Ever been part of a growing workforce? Ever had responsibility for forming or managing a team? Ever wondered how the recruitment process can still get it so completely wrong? Have you ever hired a mini-me? Belbin Team Roles can be a powerful tool for creating balanced and productive teams.
A successful team is made up of specialists…not all-rounders. You don’t select the prop forward to play on the wing, the goalkeeper isn’t in the side for her strike power and you don’t expect the wicket keeper to open the bowling. Different roles require different skill sets and in a work team you need to have a balance of working styles and behaviours.
Meredith Belbin identified nine key roles that are present in successful teams. The Belbin typology is not a personality test…what it measures is behaviours, preferred ways of working and producing.
This isn’t really a new idea, you can find similar concepts in Hippocrates or Galen, (dead Greeks is all you really need to know), or in ancient Hindu or Buddhist teachings. Humans naturally tend to lump people together into ‘types’, and we predict their behaviour based on our own preconceptions.
And our preconceptions aren’t baseless anyway. Our working patterns and behaviours come from two places, our genetic predisposition and our experience and upbringing…from both nature and nurture if you like, and we easily recognise behavioural traits that we see mirrored or repeated in our friends, family and work colleagues.
When my Aunt Miriam goes on holiday she has everything planned out to the finest detail. She has itineraries, timetables, cash and cards and clothing for every weather contingency. She is always early for every plane, bus or ferry and she is always fully insured against any possible catastrophe.
My Uncle Harry on the other hand, is liable to arrive at the airport just in time to make his flight. He probably won’t have a suitcase, (“I can just pick up some stuff when I get there”), he will have lost his ticket, he will have no accommodation booked or even any idea of where he is staying, and his idea of travel insurance is a packet of lollies to stop his ears from popping in the plane.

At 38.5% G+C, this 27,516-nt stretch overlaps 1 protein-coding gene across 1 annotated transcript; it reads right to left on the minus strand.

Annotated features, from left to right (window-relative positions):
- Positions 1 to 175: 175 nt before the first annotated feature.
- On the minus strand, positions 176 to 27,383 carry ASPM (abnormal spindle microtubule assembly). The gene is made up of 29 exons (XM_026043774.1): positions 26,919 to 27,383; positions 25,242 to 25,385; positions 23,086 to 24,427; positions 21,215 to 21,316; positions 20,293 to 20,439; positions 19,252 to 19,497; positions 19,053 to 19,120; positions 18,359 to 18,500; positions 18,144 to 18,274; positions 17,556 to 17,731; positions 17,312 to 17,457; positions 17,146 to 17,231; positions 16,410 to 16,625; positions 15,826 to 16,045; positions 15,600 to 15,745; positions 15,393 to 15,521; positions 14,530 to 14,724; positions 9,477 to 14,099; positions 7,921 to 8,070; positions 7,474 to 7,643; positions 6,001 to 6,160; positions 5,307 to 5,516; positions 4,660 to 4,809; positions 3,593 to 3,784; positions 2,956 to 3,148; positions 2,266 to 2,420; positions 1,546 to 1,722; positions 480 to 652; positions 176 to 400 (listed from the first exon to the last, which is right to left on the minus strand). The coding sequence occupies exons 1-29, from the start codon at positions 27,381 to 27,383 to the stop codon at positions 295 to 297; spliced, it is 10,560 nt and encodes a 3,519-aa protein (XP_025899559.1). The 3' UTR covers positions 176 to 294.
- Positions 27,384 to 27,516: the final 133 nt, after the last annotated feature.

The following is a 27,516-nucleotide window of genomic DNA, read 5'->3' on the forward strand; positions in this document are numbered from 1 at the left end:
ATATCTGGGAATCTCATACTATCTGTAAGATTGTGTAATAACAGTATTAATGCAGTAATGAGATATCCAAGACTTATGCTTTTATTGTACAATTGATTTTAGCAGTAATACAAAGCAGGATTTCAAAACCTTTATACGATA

We might call Uncle Harry’s approach to vacationing as impetuous and risky, whereas Aunt Miriam’s is methodical and structured. They are both quite capable of having a wonderful time on their holiday, but you can well imagine the kinds of problems they might encounter if they have to work together as part of a team.
Identifying Belbin Roles enables you to build a balanced team, and avoids the trap of ‘like hiring like’, or recruiting a team of ‘mini-mes’. If Aunt Miriam was in charge of forming a team she would be stacking it with people ’like’ herself, organised, structured and systematic. Uncle Harry on the other hand will want free spirits, he won’t want to hire people who he sees as uptight or too concerned with details.
A team full of Aunt Miriam clones will not be a very successful team, they might have plenty of process but not enough imagination or vision. The Uncle Harry team might have plenty of ideas, but may never meet a deadline or actually produce anything at all! Belbin identifies our preferences over nine different roles and can help us to understand our own and others preferred methods of working, and so build balanced and productive teams.
By Brian Kneipp